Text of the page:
Friday, October 9, 2009

The Medieval Festival at Fort Tyron Park

Last Sunday afternoon, Kevin and I took the A Train all the way uptown to 190th St to Fort Tyron Park. Fort Tryon Park is a public park located in the Washington Heights section of the NYC borough of Manhattan. It is situated on a 67 acre ridge, with an awesome view of the Hudson River, the George Washington Bridge, the New Jersey Palisades and the Harlem River. It is is also site of The Cloisters, a branch of the Metropolitan Museum of Art devoted to medieval art and culture. It was the perfect setting for the 2009 Medieval Festival that we were there to check out.

The Medieval Festival at Fort Tyron is an annual event, with this being the 25th year running. Produced by the Washington Heights & Inwood Development Corporation and supported by The City of New York Department of Parks and Recreation, it is one of the largest and most popular event held in all NYC parks. They expect a total of 40,000 visitors this year and guess what? Admission is free!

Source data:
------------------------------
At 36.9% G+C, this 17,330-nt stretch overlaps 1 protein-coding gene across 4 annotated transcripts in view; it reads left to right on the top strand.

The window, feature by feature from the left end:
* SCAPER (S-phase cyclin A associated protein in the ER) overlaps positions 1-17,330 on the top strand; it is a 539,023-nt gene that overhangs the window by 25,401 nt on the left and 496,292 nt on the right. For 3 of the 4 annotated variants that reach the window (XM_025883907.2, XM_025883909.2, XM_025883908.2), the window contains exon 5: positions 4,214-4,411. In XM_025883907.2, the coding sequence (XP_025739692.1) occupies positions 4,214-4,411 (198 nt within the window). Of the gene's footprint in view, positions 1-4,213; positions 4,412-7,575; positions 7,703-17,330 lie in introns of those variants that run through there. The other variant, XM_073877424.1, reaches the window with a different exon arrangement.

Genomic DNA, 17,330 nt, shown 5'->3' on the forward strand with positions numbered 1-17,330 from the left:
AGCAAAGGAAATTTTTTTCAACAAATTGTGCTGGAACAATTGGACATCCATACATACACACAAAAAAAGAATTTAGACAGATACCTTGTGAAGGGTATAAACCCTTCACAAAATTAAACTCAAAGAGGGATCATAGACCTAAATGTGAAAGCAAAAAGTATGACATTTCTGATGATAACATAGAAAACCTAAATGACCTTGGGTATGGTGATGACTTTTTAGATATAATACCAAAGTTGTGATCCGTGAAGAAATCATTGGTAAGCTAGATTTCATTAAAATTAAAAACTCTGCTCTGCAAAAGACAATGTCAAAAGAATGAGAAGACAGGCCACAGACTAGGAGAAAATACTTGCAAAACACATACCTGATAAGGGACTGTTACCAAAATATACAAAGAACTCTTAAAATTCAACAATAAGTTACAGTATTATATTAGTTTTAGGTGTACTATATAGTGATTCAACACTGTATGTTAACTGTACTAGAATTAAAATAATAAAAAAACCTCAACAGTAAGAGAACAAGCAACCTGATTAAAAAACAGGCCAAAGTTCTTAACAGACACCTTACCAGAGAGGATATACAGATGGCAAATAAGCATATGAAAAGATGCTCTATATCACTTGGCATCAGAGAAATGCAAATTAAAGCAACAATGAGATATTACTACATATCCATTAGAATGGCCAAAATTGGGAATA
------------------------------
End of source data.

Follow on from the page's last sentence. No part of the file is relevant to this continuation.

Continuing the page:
So, what is the festival all about? Well, the purpose of the festival is an attempt to bring to life the customs and spirit of the Middle Ages. Fort Tryon Park is transformed into a Medieval market town decorated with bright banners and processional flags. Performers, guests and festival goers dress in medieval costumes. Visitors are greeted by authentic medieval music, dance, magic, minstrels, as well as jugglers and jesters.

The moment we stepped out from the subway station, we were greeted by girls dressed in Medieval costumes, dancing to Medieval music. How cool is that? Something tells me it's gonna be one cool festival.

Since admissions to the festival is free, the organizers have set up two wishing wells at the entrance. You can help out with the production cost by donating a couple of dollars to the wishing well. The suggested donation is $2, which I feel is reasonable - given the size and how elaborate the event was.

You can also help yourselves to a free festival program booklet at the entrance. It's loaded with all the information you would need to enjoy the festival - a map of the whole festival grounds, times and locations of events and performances as well as write ups about the events.